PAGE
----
Many women wonder about the relationship between progesterone and weight gain, especially if they are approaching or completing menopause. First of all, which progesterone are you talking about? The one your body makes? The one you get from your doctor that has progestins in it? Or the bioidentical one? These distinctions are important because each type of hormone has different effects in your body.
Does the progesterone in your body cause weight gain?
The progesterone your body makes is designed to support a pregnancy. It is much more abundant in the second half of your cycle if you are still menstruating. Progesterone increases body fat storage in order to protect the fetus from malnutrition when you are pregnant.
Estradiol (an estrogen your body makes) reduces body fat, so when the two are in balance there is no affect on your weight. It is when your hormones are out of balance that they contribute to weight gain or loss. High progesterone (relative to estradiol) also causes muscle tissue breakdown. Progesterone also decreases growth hormone and increases insulin and cortisol, two hormones that can contribute to weight gain.
What about bioidentical progesterone? Does it cause weight gain?
Bioidentical progesterone is a man-made substance that has an identical molecular structure to the progesterone your body makes. This progesterone is often referred to as natural progesterone. (For more info, see bioidentical progesterone.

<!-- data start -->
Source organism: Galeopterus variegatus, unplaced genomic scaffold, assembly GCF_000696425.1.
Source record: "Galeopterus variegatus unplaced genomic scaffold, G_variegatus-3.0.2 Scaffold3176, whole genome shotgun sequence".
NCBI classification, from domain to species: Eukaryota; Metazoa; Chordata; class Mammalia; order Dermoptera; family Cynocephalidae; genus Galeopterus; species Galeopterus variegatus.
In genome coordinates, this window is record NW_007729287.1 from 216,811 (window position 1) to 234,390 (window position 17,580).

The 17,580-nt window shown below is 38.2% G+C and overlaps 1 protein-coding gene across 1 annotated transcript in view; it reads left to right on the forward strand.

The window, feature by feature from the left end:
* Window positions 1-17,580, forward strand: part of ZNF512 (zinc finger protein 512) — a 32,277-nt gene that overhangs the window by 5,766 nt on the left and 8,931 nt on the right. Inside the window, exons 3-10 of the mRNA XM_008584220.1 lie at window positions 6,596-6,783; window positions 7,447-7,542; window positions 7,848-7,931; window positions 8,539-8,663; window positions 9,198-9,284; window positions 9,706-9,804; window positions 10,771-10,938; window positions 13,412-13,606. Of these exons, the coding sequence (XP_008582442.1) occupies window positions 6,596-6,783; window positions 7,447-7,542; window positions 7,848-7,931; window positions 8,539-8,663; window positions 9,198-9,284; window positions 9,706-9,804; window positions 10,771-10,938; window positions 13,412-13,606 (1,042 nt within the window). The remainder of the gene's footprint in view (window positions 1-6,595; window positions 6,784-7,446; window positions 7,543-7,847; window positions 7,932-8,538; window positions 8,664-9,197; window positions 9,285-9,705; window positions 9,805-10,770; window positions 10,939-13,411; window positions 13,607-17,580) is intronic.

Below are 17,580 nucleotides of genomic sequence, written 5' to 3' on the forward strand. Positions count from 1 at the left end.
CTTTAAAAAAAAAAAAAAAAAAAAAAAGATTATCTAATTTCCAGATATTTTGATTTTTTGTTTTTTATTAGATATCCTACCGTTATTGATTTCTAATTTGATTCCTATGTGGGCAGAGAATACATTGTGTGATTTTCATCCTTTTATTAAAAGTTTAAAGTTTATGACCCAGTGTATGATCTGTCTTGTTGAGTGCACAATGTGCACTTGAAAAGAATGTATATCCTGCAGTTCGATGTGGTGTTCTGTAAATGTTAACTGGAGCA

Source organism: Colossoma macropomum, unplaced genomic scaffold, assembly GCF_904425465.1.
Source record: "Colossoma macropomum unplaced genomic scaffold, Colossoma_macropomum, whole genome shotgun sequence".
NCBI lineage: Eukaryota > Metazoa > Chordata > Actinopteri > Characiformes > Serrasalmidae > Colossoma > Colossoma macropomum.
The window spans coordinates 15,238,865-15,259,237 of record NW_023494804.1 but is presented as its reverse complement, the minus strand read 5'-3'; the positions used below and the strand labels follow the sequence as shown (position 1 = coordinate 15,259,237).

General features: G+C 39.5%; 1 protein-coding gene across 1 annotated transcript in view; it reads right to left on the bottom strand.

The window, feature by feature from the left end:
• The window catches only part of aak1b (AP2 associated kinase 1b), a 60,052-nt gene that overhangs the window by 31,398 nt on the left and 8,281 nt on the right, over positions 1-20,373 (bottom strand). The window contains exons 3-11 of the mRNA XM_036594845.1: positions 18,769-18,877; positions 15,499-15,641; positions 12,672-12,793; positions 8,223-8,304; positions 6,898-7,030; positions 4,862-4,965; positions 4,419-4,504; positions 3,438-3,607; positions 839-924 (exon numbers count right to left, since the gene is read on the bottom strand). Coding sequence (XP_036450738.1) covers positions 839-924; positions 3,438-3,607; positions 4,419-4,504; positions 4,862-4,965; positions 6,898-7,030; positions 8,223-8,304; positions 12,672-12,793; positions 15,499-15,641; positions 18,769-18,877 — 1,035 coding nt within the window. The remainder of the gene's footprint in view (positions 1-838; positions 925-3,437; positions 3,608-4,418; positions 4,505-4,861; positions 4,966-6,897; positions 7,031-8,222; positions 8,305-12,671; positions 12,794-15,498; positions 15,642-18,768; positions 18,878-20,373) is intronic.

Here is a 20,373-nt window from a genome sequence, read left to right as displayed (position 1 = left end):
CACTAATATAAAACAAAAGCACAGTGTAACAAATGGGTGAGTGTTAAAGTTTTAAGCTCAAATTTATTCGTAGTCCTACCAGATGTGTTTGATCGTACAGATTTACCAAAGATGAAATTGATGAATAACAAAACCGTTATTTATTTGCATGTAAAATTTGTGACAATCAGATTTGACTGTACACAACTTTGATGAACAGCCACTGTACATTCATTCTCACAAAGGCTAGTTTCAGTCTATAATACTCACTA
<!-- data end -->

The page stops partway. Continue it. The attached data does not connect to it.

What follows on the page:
This progesterone will act the same as the one your body makes: if it is well-balanced with estradiol and testosterone, it will not cause weight gain. Please note that I am referring specifically to estradiol, and not any other type of estrogen. Estradiol is the hormone that helps reduce body fat.
What about progestins and weight gain?
A progestin is also a man-made substance. The difference between progestin and bioidentical progesterone is the molecular structure. Progestins do not have an identical structure to the progesterone your body makes. Because of this, women often have side effects that don't exist with the other forms of progesterone.
Progestins can cause increased appetite, weight gain, and fluid retention. If you are taking these, you will have less of the above side effects if you are also taking some form of estrogen along with it. Side effects of oral progestin or progesterone are more probable than if you are using creams, patches or suppositories.
In summary, progesterone and weight gain may go together. All types of progesterone and progestins may contribute to weight gain and inhibit weight loss, if your progesterone level is out of balance relative to estradiol or nonhuman estrogens. The best way to manage this is with a doctor knowledgeable about the safest forms of replacement hormones and blood tests to determine your hormone levels.
There are many other issues related to weight gain and menopause, including low thyroid, stress, digestive issues, and your diet. You will find information about each of these issues on this site. See some related pages below.